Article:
China grants gallium, germanium export licences; hafnium prices stable; indium fundamentals weak: LME Week
China’s granting of the first export licenses under its new controls on gallium and germanium, hafnium’s paused price increase and indium metal market fundamentals are likely to be topics of discussion throughout LME Week, which runs October 9-13
First wave of gallium export licenses granted
Several exporters have reported obtaining licenses to ship gallium out of China in the past two weeks, after the country’s gallium and germanium export controls came into effect on August 1.
So far, the licenses have been granted for shipments to consumers, Fastmarkets understands, with no exports to traders having yet been approved.
In light of the licenses being granted, some market participants expected the prices for gallium in China to increase, when foreign demand returned to the market.
A change in sentiment does appear to have materialized in China’s gallium market, where prices have increased on five consecutive weekly pricing sessions after plummeting when the export control was imposed.
The assessed price for gallium 99.99% Ga min, in-whs China was 2,000-2,100 yuan ($277-292) per kg on September 22 – the last session before China’s national holidays. This marked a 6.49% increase from the 1,900-1,950 yuan per tonne on September 15.
“It’s because of hope [that foreign demand will push up prices],” one market participant said.
Any price relief from material being shipped out of China has not yet emerged in Europe.
Fastmarkets’ twice-weekly price assessment for gallium 99.99% Ga min, in-whs Rotterdam was $ 400-450 per kg on October 4, unchanged since September 8, but up from $250-265 per kg on June 30, which was the last price assessment before the Chinese government announced the export curbs on July 3.
Gallium is particularly vulnerable to supply disruption due to the concentration of its production in China. According to the US Geological Survey, China contributes some 98% of global production.
But market participants have indicated that the new controls may prove to be a boon for the establishment of Western production.
As for germanium – also covered under the export control – China is similarly the dominant producing country, with almost 68% of global production, yet overall production is more diversified, so the price impact of China’s export controls has been more restrained.
Hafnium demand stable, panic dissipates
The whirlwind price increase for hafnium over the last 18 months has generated much buzz in the market.
Driven by the metal’s inelastic supply, increased demand for superalloys generated by a post-pandemic return of the aerospace sector, and new consumption from the electronics sector, prices have increased to record highs.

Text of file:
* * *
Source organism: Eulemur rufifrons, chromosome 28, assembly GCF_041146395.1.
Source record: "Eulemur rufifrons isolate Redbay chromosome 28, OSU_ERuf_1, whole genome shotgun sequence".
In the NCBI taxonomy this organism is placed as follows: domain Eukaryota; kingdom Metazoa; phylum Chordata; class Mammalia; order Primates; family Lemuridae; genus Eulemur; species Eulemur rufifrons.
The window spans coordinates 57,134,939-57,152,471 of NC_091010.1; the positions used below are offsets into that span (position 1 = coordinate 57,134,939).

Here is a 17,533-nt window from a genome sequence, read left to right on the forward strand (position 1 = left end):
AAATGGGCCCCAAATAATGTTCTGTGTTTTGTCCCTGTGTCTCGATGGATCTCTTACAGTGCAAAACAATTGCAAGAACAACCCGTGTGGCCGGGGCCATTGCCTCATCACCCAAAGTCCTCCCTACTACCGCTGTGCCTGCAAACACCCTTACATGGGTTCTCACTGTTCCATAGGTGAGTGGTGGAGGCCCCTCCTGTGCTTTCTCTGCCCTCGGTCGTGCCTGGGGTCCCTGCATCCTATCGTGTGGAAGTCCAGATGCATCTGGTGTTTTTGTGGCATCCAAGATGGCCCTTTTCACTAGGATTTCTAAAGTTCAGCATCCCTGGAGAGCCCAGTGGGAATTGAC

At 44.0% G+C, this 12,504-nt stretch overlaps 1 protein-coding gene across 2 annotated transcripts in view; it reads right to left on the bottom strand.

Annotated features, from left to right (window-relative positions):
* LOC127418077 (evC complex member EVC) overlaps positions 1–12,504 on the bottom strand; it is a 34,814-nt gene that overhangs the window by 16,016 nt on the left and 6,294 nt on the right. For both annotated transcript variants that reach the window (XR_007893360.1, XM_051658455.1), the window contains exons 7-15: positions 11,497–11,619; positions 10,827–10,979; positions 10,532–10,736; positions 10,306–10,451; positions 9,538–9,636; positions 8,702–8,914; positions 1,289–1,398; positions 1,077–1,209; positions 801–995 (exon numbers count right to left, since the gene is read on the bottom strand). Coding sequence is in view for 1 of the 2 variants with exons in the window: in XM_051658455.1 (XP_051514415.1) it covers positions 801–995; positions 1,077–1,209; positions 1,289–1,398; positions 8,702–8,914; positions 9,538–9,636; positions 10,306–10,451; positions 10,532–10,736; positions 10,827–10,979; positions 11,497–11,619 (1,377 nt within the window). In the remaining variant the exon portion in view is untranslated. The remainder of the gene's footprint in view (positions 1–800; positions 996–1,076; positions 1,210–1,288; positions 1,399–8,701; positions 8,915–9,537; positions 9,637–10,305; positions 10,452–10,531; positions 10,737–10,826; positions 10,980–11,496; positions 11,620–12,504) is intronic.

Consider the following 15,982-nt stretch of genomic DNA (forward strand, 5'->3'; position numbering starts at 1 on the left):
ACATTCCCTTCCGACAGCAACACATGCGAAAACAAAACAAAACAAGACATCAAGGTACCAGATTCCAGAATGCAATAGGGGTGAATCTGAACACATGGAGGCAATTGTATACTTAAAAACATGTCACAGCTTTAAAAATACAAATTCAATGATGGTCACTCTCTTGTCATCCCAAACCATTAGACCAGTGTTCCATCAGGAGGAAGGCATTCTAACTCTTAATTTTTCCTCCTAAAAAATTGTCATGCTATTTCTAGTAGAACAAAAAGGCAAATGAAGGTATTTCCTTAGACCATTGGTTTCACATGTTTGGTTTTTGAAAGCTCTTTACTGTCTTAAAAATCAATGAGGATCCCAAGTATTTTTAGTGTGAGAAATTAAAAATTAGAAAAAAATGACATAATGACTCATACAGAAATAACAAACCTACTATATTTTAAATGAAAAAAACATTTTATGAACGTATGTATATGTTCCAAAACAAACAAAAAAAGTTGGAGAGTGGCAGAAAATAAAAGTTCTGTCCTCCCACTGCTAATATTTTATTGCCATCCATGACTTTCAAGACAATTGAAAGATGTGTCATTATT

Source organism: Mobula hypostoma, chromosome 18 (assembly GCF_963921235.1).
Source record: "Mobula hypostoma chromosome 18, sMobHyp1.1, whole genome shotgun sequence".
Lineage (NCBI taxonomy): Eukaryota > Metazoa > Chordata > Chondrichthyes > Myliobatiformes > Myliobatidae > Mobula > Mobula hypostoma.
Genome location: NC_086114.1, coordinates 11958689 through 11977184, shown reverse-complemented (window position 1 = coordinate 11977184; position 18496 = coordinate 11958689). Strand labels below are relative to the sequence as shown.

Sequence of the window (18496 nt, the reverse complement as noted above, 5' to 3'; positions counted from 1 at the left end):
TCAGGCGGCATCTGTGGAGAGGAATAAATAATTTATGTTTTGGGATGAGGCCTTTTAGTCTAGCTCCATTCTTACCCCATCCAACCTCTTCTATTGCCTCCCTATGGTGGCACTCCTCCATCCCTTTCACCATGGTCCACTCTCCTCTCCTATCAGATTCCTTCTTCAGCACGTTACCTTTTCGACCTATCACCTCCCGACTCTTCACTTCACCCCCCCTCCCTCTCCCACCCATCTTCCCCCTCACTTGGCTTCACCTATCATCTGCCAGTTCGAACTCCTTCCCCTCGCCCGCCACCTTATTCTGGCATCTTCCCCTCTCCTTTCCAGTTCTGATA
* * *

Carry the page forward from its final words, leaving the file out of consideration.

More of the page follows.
Fastmarkets’ bi-weekly assessed price for hafnium, max 1% Zr, in-whs global locations was $5,200-7,100 per kg on September 22, stable from the previous session, but nearly four times higher than the $1,640-1,750 per kg a year earlier, on September 23, 2022.
The metal is used in high-performance super-alloys, particularly for aerospace, and can be used for high-performance computer chips.
Hafnium has been used in semiconductors since at least the mid-2000s. In 2007, Intel announced its deployment of two dramatically new materials to build the insulating walls and switching gates of its 45 nanometer transistors.
Since then, little information has been made public about how, and in what quantities hafnium is being used in the semiconductor industry.
However, reports suggest that top-end dynamic random-access semiconductor memory (DRAM) uses a thin layer of a hafnium-based material on top of its capacitors to insulate and block current leakage.
New demand for chips to support new artificial intelligence (AI) applications was particularly important for the metal’s recent price increase, according to a market participant.
Strong demand for the metal persists, according to the contact, though initial panic while consumers rushed to secure supply has somewhat dissipated.
“It is easier to buy today than it was six months ago, and there is material available in Europe… but consumers needing material in the short term can expect to pay higher prices,” they said.
Despite better availability, the market is still not yet in oversupply.
There still isn’t plenty of material, and some of the large producers are presold for most of next year.
“There still isn’t plenty of material, and some of the large producers are presold for most of next year,” the contact said.
Indium fundamentals still weak, market participants say
Despite a recent price increase driven by speculation in China, market participants told Fastmarkets that demand for the metal – particularly reliant on macro-economic and consumer sentiment – is soft.
Sources observed a continued reduction in demand for products using indium, including some types of consumer electronic batteries that use the metal to stabilize zinc, indium tin oxide (ITO) which is used in LCD screens and indium-based compounds used in semiconductors.
“My feeling is that going into next year the price will decrease,” a market participant said.
A second market participant observed that the chemicals sector had been particularly badly impacted by poor macro-economics and consumer sentiment.
Fastmarkets’ twice weekly price assessment for indium 99.99%, in-whs Rotterdam was $245-290 per kg on October 4, stable compared with the previous assessment on September 29.
Indium prices increased dramatically in the wake of the export controls on gallium and germanium, with market participants pointing to speculative action on the Liyang Zhonglianjin e-exchange as driving this increase in China.
Despite the higher prices in China, which produces and consumes most of the world’s indium, market participants report that lower prices are available outside the country.